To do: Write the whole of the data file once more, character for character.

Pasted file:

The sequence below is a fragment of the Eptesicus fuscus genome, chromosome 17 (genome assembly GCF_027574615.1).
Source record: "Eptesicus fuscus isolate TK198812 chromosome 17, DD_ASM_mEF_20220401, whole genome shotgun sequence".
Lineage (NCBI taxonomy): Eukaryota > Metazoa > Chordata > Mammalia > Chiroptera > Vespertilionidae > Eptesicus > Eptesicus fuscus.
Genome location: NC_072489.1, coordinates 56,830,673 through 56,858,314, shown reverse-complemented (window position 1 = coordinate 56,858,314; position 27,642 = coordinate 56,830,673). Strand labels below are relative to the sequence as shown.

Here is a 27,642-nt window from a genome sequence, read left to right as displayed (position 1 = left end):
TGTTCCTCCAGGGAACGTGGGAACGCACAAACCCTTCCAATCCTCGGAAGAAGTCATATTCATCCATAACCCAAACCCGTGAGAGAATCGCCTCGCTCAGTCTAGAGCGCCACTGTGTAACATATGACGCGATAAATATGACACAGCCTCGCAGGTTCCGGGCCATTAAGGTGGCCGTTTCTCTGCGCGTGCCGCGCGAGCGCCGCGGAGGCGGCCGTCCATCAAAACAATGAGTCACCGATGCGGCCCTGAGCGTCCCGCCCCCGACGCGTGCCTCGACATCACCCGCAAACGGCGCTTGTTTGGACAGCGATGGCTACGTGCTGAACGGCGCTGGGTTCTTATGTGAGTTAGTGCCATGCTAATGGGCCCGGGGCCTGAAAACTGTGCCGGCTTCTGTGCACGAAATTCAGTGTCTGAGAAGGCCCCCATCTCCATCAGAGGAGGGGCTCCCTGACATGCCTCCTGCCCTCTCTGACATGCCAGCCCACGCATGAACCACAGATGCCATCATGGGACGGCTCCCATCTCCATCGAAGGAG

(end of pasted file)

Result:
The sequence below is a fragment of the Eptesicus fuscus genome, chromosome 17 (genome assembly GCF_027574615.1).
Source record: "Eptesicus fuscus isolate TK198812 chromosome 17, DD_ASM_mEF_20220401, whole genome shotgun sequence".
Lineage (NCBI taxonomy): Eukaryota > Metazoa > Chordata > Mammalia > Chiroptera > Vespertilionidae > Eptesicus > Eptesicus fuscus.
Genome location: NC_072489.1, coordinates 56,830,673 through 56,858,314, shown reverse-complemented (window position 1 = coordinate 56,858,314; position 27,642 = coordinate 56,830,673). Strand labels below are relative to the sequence as shown.

Here is a 27,642-nt window from a genome sequence, read left to right as displayed (position 1 = left end):
TGTTCCTCCAGGGAACGTGGGAACGCACAAACCCTTCCAATCCTCGGAAGAAGTCATATTCATCCATAACCCAAACCCGTGAGAGAATCGCCTCGCTCAGTCTAGAGCGCCACTGTGTAACATATGACGCGATAAATATGACACAGCCTCGCAGGTTCCGGGCCATTAAGGTGGCCGTTTCTCTGCGCGTGCCGCGCGAGCGCCGCGGAGGCGGCCGTCCATCAAAACAATGAGTCACCGATGCGGCCCTGAGCGTCCCGCCCCCGACGCGTGCCTCGACATCACCCGCAAACGGCGCTTGTTTGGACAGCGATGGCTACGTGCTGAACGGCGCTGGGTTCTTATGTGAGTTAGTGCCATGCTAATGGGCCCGGGGCCTGAAAACTGTGCCGGCTTCTGTGCACGAAATTCAGTGTCTGAGAAGGCCCCCATCTCCATCAGAGGAGGGGCTCCCTGACATGCCTCCTGCCCTCTCTGACATGCCAGCCCACGCATGAACCACAGATGCCATCATGGGACGGCTCCCATCTCCATCGAAGGAG